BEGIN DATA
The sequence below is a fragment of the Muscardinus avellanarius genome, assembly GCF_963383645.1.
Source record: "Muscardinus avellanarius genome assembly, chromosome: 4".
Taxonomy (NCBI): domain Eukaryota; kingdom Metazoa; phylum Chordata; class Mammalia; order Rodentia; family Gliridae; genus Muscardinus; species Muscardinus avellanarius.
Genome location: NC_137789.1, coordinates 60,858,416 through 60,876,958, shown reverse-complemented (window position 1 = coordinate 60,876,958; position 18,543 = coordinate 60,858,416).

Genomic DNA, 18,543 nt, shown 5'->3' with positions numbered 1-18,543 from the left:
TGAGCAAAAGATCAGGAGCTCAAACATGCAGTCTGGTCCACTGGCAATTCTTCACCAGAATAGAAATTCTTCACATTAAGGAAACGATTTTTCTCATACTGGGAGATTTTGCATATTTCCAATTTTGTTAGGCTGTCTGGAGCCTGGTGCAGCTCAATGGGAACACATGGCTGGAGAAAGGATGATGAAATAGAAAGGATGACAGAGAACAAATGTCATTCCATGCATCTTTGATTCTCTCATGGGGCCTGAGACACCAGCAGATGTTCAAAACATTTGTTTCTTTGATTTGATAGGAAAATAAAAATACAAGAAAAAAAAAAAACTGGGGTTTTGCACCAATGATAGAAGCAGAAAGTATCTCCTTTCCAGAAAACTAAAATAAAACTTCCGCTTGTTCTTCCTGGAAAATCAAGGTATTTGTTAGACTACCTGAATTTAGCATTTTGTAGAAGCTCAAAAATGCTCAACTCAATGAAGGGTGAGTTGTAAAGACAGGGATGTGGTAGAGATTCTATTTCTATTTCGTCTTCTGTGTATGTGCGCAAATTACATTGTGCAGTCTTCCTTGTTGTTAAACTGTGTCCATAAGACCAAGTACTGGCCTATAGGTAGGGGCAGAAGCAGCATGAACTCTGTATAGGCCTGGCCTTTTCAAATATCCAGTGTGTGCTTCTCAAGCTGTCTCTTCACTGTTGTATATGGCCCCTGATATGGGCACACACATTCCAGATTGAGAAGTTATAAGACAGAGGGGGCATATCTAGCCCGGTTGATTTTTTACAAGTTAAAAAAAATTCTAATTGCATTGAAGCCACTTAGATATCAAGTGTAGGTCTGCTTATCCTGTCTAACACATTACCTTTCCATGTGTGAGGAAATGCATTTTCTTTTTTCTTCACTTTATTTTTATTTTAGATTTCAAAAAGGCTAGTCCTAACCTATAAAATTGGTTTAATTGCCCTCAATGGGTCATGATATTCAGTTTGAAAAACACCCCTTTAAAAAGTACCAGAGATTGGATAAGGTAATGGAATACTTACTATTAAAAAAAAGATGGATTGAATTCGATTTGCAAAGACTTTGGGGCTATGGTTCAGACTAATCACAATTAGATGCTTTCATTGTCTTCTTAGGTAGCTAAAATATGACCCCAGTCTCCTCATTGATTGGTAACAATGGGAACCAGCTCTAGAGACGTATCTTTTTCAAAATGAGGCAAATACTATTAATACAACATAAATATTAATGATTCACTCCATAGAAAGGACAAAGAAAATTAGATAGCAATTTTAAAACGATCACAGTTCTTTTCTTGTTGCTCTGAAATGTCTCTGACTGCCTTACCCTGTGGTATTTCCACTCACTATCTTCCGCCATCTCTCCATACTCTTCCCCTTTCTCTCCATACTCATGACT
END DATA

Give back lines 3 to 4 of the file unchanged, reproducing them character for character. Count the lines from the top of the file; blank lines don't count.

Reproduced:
Taxonomy (NCBI): domain Eukaryota; kingdom Metazoa; phylum Chordata; class Mammalia; order Rodentia; family Gliridae; genus Muscardinus; species Muscardinus avellanarius.
Genome location: NC_137789.1, coordinates 60,858,416 through 60,876,958, shown reverse-complemented (window position 1 = coordinate 60,876,958; position 18,543 = coordinate 60,858,416).